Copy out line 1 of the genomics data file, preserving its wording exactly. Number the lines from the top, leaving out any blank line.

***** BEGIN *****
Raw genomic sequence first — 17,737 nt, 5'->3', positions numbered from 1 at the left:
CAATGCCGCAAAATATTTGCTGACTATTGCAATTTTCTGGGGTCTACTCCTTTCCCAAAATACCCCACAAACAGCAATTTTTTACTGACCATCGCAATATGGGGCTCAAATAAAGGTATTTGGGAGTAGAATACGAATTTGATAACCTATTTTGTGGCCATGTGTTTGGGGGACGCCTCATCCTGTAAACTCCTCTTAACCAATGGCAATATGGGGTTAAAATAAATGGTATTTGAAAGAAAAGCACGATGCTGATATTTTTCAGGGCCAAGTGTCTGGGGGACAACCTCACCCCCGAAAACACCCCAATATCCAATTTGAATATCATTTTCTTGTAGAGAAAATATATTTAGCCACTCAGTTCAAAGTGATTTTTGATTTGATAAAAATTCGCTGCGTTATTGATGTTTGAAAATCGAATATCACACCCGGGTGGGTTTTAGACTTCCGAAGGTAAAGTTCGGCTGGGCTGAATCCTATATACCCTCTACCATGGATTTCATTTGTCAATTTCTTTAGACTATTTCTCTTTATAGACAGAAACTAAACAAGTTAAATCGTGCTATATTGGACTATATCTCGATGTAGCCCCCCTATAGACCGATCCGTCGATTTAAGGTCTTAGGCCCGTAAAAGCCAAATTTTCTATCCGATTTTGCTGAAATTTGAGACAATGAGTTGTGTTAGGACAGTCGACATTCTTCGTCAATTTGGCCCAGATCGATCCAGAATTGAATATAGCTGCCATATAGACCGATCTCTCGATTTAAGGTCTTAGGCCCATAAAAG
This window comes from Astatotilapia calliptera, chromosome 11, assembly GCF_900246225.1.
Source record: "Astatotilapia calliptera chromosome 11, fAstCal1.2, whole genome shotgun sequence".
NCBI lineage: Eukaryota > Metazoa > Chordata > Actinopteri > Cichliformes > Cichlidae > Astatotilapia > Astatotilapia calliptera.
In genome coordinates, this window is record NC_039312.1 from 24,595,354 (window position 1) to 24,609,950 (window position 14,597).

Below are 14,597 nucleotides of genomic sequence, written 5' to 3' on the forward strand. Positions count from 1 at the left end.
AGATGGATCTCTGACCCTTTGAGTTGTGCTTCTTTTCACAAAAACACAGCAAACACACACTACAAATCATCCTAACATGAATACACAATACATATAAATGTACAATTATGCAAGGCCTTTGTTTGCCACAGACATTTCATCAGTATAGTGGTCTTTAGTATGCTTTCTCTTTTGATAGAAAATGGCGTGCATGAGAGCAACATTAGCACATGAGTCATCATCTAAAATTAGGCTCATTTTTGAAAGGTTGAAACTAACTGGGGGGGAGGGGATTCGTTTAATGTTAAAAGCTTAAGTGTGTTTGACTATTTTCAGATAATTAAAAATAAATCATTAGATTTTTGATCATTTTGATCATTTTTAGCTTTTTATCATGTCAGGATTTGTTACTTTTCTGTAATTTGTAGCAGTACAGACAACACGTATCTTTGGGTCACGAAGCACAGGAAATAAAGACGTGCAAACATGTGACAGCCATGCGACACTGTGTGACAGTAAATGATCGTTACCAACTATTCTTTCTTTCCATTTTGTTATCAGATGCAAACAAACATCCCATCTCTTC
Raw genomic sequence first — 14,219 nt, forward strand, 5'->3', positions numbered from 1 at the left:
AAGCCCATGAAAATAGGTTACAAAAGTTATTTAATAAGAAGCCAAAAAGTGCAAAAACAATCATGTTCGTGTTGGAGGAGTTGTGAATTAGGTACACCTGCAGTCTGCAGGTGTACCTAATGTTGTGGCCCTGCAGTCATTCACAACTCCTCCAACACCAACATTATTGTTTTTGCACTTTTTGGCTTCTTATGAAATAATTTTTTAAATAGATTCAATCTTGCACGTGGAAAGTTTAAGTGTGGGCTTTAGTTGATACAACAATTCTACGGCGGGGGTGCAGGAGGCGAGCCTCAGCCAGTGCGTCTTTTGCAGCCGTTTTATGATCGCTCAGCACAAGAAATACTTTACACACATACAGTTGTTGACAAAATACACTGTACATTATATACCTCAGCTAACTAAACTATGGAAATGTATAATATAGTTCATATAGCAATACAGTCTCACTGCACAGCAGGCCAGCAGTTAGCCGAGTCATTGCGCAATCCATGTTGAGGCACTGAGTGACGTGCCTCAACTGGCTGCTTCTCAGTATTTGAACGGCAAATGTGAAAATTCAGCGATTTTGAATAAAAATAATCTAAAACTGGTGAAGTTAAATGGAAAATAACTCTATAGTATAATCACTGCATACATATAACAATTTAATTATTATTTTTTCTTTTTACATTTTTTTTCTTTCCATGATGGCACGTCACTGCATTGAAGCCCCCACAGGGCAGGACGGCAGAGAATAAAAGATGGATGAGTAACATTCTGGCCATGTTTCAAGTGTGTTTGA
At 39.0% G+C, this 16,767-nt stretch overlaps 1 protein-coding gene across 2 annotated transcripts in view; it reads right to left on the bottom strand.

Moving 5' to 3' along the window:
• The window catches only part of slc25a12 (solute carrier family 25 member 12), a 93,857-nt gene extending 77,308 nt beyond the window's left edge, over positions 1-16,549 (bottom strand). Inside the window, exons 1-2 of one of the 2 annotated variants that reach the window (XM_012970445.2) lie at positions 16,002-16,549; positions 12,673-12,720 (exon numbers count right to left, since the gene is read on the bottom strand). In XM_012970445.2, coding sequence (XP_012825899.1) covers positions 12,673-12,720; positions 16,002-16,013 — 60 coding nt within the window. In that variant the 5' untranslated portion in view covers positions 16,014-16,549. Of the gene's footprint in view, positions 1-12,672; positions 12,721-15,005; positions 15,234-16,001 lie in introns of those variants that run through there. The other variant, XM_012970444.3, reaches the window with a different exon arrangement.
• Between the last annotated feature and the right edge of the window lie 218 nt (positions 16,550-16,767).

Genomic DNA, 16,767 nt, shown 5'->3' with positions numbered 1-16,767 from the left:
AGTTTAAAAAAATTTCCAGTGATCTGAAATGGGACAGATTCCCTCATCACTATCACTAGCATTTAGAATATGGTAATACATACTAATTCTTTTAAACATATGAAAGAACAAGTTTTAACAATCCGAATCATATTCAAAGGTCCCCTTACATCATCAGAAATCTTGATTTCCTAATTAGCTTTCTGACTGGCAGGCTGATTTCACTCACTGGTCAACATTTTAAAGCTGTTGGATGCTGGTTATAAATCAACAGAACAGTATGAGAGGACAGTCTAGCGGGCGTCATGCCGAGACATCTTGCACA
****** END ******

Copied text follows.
Raw genomic sequence first — 17,737 nt, 5'->3', positions numbered from 1 at the left: